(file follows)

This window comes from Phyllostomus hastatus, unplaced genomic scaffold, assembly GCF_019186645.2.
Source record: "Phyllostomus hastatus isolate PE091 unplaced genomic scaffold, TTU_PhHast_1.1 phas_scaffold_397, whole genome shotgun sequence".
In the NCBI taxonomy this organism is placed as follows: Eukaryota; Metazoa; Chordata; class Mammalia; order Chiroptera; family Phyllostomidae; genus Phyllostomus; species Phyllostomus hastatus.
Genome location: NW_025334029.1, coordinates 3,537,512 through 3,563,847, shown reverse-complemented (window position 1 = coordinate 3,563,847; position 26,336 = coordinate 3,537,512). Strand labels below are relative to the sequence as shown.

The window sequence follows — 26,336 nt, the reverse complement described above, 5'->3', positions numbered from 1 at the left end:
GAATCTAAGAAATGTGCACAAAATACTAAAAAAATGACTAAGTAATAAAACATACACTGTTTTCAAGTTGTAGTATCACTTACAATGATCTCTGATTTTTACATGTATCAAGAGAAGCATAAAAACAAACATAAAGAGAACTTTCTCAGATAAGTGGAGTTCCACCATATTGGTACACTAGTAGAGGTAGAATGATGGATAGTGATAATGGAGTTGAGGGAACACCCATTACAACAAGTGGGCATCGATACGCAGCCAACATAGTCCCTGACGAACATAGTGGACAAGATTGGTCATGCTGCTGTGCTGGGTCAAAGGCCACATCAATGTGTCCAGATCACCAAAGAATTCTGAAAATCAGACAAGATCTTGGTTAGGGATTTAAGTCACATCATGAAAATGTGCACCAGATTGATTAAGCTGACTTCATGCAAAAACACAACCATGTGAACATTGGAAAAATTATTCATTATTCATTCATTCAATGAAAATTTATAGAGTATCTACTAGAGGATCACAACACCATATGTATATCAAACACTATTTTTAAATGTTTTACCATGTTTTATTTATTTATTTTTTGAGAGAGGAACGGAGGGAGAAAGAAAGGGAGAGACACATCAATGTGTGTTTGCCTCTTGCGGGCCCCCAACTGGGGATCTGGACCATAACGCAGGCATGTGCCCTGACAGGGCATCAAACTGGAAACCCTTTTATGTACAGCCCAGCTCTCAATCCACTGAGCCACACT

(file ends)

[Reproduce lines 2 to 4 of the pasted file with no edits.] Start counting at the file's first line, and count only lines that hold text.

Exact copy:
Source record: "Phyllostomus hastatus isolate PE091 unplaced genomic scaffold, TTU_PhHast_1.1 phas_scaffold_397, whole genome shotgun sequence".
In the NCBI taxonomy this organism is placed as follows: Eukaryota; Metazoa; Chordata; class Mammalia; order Chiroptera; family Phyllostomidae; genus Phyllostomus; species Phyllostomus hastatus.
Genome location: NW_025334029.1, coordinates 3,537,512 through 3,563,847, shown reverse-complemented (window position 1 = coordinate 3,563,847; position 26,336 = coordinate 3,537,512). Strand labels below are relative to the sequence as shown.